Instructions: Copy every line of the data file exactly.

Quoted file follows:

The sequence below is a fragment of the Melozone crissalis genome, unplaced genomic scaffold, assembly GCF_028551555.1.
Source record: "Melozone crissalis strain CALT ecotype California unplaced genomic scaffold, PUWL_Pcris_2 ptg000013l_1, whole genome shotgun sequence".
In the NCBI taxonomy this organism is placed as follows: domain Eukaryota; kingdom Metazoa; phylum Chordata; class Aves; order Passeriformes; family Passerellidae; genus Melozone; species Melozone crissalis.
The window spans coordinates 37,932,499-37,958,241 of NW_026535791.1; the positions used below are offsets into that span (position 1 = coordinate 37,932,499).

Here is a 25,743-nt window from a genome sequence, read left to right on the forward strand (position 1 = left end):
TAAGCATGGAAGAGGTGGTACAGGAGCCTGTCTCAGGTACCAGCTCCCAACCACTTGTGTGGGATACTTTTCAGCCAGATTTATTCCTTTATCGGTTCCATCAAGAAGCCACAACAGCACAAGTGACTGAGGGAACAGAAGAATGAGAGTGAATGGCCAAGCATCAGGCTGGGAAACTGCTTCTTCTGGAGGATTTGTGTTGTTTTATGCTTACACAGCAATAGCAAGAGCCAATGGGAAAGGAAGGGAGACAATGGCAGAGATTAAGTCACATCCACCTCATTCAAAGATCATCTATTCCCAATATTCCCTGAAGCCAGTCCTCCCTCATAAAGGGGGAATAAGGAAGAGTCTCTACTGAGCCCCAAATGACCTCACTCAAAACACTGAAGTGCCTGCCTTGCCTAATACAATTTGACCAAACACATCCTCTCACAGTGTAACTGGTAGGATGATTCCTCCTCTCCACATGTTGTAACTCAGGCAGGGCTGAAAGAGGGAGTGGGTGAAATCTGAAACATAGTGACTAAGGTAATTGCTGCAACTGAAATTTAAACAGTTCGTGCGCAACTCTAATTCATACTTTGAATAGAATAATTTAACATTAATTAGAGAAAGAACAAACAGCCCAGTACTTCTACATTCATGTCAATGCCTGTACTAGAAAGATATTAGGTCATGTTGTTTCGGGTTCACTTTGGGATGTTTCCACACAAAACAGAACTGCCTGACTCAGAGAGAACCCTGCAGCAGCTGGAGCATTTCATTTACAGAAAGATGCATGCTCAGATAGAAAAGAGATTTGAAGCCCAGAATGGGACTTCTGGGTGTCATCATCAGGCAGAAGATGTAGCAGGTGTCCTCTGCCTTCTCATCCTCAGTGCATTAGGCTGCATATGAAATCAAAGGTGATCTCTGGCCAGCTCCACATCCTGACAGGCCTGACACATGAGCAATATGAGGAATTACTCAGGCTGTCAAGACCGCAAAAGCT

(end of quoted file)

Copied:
The sequence below is a fragment of the Melozone crissalis genome, unplaced genomic scaffold, assembly GCF_028551555.1.
Source record: "Melozone crissalis strain CALT ecotype California unplaced genomic scaffold, PUWL_Pcris_2 ptg000013l_1, whole genome shotgun sequence".
In the NCBI taxonomy this organism is placed as follows: domain Eukaryota; kingdom Metazoa; phylum Chordata; class Aves; order Passeriformes; family Passerellidae; genus Melozone; species Melozone crissalis.
The window spans coordinates 37,932,499-37,958,241 of NW_026535791.1; the positions used below are offsets into that span (position 1 = coordinate 37,932,499).

Here is a 25,743-nt window from a genome sequence, read left to right on the forward strand (position 1 = left end):
TAAGCATGGAAGAGGTGGTACAGGAGCCTGTCTCAGGTACCAGCTCCCAACCACTTGTGTGGGATACTTTTCAGCCAGATTTATTCCTTTATCGGTTCCATCAAGAAGCCACAACAGCACAAGTGACTGAGGGAACAGAAGAATGAGAGTGAATGGCCAAGCATCAGGCTGGGAAACTGCTTCTTCTGGAGGATTTGTGTTGTTTTATGCTTACACAGCAATAGCAAGAGCCAATGGGAAAGGAAGGGAGACAATGGCAGAGATTAAGTCACATCCACCTCATTCAAAGATCATCTATTCCCAATATTCCCTGAAGCCAGTCCTCCCTCATAAAGGGGGAATAAGGAAGAGTCTCTACTGAGCCCCAAATGACCTCACTCAAAACACTGAAGTGCCTGCCTTGCCTAATACAATTTGACCAAACACATCCTCTCACAGTGTAACTGGTAGGATGATTCCTCCTCTCCACATGTTGTAACTCAGGCAGGGCTGAAAGAGGGAGTGGGTGAAATCTGAAACATAGTGACTAAGGTAATTGCTGCAACTGAAATTTAAACAGTTCGTGCGCAACTCTAATTCATACTTTGAATAGAATAATTTAACATTAATTAGAGAAAGAACAAACAGCCCAGTACTTCTACATTCATGTCAATGCCTGTACTAGAAAGATATTAGGTCATGTTGTTTCGGGTTCACTTTGGGATGTTTCCACACAAAACAGAACTGCCTGACTCAGAGAGAACCCTGCAGCAGCTGGAGCATTTCATTTACAGAAAGATGCATGCTCAGATAGAAAAGAGATTTGAAGCCCAGAATGGGACTTCTGGGTGTCATCATCAGGCAGAAGATGTAGCAGGTGTCCTCTGCCTTCTCATCCTCAGTGCATTAGGCTGCATATGAAATCAAAGGTGATCTCTGGCCAGCTCCACATCCTGACAGGCCTGACACATGAGCAATATGAGGAATTACTCAGGCTGTCAAGACCGCAAAAGCT